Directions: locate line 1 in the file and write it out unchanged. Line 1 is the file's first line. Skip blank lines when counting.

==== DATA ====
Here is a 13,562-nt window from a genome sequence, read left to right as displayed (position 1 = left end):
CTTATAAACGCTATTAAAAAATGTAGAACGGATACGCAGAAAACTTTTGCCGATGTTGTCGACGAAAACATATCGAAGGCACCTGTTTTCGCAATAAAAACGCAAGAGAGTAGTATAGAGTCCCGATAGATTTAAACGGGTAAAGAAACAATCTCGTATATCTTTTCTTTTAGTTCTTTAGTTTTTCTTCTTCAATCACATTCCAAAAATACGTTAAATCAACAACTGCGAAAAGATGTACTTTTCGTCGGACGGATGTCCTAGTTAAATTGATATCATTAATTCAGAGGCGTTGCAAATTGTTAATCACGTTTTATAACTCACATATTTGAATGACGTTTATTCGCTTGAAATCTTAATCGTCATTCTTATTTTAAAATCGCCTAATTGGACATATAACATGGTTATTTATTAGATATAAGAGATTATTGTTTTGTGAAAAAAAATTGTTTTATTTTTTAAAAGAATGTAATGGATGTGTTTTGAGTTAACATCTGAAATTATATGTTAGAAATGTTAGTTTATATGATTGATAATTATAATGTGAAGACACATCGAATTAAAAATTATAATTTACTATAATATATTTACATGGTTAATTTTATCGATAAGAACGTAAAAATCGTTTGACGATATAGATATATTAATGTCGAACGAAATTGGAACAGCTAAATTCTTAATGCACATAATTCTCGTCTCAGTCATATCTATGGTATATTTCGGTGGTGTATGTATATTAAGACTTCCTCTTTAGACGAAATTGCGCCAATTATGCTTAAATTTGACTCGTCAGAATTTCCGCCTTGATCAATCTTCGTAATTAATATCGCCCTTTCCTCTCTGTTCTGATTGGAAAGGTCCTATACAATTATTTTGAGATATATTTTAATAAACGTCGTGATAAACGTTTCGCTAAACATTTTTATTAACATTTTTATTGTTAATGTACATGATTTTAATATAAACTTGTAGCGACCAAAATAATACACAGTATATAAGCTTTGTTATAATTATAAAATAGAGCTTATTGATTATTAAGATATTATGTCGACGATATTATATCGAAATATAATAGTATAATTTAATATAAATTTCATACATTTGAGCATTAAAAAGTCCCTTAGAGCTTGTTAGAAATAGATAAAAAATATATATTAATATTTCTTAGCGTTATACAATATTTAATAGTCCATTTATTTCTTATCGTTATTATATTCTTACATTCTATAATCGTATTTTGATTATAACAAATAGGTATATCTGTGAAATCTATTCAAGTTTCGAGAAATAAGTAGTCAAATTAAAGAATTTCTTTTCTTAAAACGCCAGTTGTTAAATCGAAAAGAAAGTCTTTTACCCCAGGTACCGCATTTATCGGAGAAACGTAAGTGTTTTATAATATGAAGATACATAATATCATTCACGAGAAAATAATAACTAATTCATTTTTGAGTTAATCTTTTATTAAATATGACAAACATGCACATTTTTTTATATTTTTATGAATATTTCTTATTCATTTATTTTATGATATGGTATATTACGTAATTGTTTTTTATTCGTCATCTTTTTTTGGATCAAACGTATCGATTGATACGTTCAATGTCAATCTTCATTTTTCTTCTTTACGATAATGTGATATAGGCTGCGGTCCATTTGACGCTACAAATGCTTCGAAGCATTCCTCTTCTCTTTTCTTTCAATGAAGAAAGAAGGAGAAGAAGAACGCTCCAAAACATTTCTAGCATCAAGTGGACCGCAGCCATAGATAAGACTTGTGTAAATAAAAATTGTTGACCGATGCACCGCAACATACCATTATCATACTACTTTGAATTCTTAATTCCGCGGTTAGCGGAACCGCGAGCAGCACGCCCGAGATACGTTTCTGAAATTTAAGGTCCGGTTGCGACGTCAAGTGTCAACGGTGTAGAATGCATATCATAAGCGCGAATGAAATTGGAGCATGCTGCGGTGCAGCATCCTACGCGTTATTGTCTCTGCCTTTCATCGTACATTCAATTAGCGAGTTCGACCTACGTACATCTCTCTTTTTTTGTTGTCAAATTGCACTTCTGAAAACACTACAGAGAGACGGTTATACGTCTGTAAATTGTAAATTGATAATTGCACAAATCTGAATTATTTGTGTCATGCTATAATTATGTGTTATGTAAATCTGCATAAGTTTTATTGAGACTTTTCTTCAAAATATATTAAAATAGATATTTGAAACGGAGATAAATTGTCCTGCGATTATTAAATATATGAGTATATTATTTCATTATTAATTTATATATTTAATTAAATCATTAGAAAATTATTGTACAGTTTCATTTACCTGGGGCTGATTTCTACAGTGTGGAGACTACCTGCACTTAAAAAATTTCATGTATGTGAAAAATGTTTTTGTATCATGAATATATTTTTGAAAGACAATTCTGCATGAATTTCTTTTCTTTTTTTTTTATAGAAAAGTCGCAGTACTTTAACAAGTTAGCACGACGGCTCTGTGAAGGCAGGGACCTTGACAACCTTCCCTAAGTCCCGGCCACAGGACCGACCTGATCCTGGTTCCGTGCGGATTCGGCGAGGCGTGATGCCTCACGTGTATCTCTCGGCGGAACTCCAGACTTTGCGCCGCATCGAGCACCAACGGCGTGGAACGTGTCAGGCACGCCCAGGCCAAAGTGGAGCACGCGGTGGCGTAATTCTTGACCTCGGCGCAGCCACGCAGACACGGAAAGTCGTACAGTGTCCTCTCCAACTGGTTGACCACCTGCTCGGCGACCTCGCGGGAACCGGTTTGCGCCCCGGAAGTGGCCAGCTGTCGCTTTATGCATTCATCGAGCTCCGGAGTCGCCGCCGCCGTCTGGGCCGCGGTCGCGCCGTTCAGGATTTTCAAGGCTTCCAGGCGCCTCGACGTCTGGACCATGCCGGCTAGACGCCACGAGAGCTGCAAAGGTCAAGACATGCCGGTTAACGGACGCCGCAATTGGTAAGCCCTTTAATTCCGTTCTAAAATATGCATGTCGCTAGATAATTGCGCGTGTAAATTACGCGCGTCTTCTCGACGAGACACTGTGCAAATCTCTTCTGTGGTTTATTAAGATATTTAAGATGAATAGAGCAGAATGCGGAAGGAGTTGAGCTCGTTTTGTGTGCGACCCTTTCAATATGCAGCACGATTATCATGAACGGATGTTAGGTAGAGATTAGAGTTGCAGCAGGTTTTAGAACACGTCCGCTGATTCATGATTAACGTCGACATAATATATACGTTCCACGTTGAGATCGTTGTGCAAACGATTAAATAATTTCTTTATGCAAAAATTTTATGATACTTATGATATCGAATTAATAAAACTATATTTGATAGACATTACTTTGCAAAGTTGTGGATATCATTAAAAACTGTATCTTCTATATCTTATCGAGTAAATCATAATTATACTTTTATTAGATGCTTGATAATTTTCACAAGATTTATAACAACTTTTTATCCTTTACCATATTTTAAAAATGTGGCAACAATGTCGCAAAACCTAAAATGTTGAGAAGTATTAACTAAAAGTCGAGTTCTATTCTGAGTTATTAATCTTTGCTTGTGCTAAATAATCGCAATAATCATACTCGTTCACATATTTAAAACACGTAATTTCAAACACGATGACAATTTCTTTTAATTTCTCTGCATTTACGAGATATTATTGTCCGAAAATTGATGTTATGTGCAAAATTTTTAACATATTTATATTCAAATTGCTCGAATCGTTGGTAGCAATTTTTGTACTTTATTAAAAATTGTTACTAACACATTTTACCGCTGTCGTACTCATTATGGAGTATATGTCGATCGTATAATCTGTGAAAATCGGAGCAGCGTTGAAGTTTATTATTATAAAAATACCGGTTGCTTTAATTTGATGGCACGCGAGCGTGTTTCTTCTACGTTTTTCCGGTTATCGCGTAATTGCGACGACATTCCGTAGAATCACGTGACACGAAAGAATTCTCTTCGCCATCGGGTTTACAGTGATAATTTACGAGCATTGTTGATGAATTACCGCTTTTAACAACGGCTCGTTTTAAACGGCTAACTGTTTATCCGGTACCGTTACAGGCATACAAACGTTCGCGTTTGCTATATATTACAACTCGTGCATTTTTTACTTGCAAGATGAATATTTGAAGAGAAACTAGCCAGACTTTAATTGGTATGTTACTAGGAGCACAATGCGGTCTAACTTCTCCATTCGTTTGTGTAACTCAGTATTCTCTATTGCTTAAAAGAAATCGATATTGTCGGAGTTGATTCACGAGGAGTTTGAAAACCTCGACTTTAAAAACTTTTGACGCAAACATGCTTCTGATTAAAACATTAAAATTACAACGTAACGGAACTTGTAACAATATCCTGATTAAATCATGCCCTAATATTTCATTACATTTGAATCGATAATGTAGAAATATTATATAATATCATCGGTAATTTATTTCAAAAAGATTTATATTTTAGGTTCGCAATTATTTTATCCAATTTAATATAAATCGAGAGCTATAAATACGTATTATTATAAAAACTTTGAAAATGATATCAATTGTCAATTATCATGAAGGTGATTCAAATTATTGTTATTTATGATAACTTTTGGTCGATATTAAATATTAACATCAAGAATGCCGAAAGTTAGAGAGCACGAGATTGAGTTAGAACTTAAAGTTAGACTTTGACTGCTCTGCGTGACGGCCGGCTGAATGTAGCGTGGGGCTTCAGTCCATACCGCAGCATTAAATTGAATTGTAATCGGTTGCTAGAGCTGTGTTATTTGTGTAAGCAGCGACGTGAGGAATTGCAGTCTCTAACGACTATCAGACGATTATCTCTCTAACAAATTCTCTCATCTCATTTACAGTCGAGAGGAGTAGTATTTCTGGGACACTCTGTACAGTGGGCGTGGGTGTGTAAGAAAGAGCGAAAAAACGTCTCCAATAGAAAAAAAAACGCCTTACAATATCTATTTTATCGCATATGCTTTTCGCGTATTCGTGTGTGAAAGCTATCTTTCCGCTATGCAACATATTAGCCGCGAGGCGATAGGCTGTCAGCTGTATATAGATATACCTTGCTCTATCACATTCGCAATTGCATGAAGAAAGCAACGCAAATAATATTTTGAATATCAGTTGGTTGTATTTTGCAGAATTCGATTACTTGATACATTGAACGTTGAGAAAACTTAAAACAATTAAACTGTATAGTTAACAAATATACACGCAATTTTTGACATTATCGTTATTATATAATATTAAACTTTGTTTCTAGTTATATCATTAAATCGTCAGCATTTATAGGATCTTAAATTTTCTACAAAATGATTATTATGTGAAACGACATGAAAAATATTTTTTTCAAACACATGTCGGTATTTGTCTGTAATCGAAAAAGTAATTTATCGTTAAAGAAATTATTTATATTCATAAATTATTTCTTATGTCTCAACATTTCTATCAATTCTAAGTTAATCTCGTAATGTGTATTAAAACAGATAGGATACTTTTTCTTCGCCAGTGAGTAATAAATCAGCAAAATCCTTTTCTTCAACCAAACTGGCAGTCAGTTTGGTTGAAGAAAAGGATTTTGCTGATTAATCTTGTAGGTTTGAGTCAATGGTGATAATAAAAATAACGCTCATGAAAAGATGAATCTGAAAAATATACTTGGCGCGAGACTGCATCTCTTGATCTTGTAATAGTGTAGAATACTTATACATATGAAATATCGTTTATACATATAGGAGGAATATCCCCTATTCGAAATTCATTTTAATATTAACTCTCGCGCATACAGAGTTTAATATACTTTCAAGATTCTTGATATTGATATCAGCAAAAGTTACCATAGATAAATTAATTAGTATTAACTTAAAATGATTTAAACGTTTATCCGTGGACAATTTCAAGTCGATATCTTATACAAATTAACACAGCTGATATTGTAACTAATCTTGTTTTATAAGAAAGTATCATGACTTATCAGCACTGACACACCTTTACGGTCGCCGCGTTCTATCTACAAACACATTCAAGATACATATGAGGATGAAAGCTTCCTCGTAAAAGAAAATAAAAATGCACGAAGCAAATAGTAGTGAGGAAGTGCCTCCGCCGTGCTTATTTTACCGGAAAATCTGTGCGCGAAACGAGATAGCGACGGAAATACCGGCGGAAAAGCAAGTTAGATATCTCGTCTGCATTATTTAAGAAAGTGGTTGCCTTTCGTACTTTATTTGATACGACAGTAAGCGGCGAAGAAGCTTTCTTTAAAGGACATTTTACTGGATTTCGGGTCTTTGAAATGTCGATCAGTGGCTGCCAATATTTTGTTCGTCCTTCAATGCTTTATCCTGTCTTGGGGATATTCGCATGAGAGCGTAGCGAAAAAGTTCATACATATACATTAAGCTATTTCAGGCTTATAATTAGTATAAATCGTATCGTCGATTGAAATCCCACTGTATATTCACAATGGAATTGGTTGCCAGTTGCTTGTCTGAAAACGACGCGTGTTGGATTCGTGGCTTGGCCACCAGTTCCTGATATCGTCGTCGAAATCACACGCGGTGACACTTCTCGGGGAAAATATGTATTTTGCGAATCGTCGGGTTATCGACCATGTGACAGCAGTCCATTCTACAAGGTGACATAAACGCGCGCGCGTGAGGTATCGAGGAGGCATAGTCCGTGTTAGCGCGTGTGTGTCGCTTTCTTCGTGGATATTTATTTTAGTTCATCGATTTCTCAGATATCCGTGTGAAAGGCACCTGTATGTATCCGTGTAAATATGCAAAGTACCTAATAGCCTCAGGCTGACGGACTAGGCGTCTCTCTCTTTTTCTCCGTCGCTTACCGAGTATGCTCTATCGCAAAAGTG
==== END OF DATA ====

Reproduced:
Here is a 13,562-nt window from a genome sequence, read left to right as displayed (position 1 = left end):